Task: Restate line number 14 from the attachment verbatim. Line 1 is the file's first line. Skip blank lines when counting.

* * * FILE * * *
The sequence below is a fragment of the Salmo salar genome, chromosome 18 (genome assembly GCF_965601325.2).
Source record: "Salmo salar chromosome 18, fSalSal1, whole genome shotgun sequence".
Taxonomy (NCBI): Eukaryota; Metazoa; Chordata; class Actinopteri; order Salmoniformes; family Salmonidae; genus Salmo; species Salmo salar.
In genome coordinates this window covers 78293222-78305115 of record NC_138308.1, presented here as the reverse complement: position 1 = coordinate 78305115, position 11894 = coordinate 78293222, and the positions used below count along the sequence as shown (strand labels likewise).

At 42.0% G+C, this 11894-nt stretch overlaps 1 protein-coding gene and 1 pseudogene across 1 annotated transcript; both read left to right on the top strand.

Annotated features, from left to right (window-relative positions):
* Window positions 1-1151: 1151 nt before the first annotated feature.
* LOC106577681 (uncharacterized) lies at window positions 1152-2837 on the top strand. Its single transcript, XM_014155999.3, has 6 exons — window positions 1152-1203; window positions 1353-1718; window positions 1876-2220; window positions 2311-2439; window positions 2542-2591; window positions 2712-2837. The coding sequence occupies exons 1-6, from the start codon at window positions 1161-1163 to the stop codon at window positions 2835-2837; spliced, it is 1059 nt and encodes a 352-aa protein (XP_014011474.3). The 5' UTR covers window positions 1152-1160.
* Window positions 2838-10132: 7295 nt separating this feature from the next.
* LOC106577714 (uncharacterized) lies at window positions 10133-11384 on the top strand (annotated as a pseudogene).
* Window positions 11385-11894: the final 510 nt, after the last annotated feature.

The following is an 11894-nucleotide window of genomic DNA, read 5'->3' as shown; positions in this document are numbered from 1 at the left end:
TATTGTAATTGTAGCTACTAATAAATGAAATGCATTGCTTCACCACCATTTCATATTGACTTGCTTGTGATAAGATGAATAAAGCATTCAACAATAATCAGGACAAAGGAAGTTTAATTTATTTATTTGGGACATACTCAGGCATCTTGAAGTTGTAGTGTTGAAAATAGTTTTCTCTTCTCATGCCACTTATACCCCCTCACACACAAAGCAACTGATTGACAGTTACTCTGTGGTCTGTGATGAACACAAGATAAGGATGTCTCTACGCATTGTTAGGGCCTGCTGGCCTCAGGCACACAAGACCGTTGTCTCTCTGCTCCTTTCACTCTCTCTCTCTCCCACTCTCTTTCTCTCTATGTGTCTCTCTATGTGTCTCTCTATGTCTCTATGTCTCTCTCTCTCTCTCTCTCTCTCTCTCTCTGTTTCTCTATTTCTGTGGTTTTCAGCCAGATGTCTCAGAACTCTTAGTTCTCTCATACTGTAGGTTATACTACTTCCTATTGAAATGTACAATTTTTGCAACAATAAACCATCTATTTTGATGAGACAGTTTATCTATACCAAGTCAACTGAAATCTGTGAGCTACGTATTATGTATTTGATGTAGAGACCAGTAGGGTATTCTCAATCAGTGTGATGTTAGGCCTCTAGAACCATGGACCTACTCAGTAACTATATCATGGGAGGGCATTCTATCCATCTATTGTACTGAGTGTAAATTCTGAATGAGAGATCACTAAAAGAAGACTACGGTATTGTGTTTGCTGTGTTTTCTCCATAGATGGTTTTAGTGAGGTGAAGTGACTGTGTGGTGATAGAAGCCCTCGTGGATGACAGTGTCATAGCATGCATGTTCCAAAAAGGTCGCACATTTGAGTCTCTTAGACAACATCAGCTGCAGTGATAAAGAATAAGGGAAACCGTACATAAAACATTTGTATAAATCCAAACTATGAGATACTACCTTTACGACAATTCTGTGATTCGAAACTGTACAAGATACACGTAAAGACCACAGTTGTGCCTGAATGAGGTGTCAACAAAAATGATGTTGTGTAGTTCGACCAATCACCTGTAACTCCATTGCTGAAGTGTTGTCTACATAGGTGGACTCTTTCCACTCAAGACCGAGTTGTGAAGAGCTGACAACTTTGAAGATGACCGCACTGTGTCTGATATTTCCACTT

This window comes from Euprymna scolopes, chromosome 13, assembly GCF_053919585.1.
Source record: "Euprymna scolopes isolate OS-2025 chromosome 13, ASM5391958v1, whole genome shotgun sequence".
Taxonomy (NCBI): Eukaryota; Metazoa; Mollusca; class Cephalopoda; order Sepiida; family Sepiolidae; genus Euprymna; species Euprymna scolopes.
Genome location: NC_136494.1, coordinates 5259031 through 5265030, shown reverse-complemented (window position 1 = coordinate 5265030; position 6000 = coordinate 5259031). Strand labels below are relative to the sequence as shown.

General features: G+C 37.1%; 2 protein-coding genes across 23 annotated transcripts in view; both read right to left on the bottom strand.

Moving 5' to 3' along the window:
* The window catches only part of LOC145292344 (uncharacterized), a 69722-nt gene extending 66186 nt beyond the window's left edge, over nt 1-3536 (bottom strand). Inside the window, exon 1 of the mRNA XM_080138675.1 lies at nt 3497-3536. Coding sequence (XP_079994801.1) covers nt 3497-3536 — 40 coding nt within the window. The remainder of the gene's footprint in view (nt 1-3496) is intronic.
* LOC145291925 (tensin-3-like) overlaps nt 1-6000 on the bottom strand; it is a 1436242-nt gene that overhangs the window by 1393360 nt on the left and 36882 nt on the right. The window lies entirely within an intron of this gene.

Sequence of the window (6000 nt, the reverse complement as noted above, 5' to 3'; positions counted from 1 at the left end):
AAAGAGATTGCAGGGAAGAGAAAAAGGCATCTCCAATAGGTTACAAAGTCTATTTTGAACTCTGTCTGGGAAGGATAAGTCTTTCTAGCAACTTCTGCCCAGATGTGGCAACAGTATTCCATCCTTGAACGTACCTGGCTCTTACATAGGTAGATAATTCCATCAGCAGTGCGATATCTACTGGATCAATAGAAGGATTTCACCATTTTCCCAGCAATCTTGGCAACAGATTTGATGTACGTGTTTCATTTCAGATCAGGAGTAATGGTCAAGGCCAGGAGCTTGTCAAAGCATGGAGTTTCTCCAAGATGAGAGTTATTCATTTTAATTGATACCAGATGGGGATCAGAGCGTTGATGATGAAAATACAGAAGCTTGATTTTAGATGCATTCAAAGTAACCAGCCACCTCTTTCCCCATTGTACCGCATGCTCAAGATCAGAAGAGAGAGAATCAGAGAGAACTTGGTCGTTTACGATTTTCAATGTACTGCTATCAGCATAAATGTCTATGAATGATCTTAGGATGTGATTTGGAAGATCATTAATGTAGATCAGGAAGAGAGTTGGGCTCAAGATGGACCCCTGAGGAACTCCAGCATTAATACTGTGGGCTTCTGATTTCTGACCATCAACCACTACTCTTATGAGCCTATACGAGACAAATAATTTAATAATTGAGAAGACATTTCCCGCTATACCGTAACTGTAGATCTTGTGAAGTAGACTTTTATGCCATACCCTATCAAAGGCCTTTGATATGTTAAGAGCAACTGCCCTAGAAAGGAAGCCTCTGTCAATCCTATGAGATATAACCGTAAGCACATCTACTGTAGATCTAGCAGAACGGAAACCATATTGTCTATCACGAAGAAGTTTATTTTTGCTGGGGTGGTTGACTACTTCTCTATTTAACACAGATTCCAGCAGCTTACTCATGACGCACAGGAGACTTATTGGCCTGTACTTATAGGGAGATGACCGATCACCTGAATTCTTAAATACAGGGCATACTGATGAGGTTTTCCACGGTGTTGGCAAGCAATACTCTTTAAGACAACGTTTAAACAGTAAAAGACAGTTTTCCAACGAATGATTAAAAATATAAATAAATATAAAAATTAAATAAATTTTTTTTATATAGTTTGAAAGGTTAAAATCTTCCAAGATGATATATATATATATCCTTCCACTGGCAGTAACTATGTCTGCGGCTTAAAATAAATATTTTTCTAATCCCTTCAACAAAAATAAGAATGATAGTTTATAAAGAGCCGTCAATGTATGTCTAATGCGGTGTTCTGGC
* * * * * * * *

This window comes from Euprymna scolopes, chromosome 13, assembly GCF_053919585.1.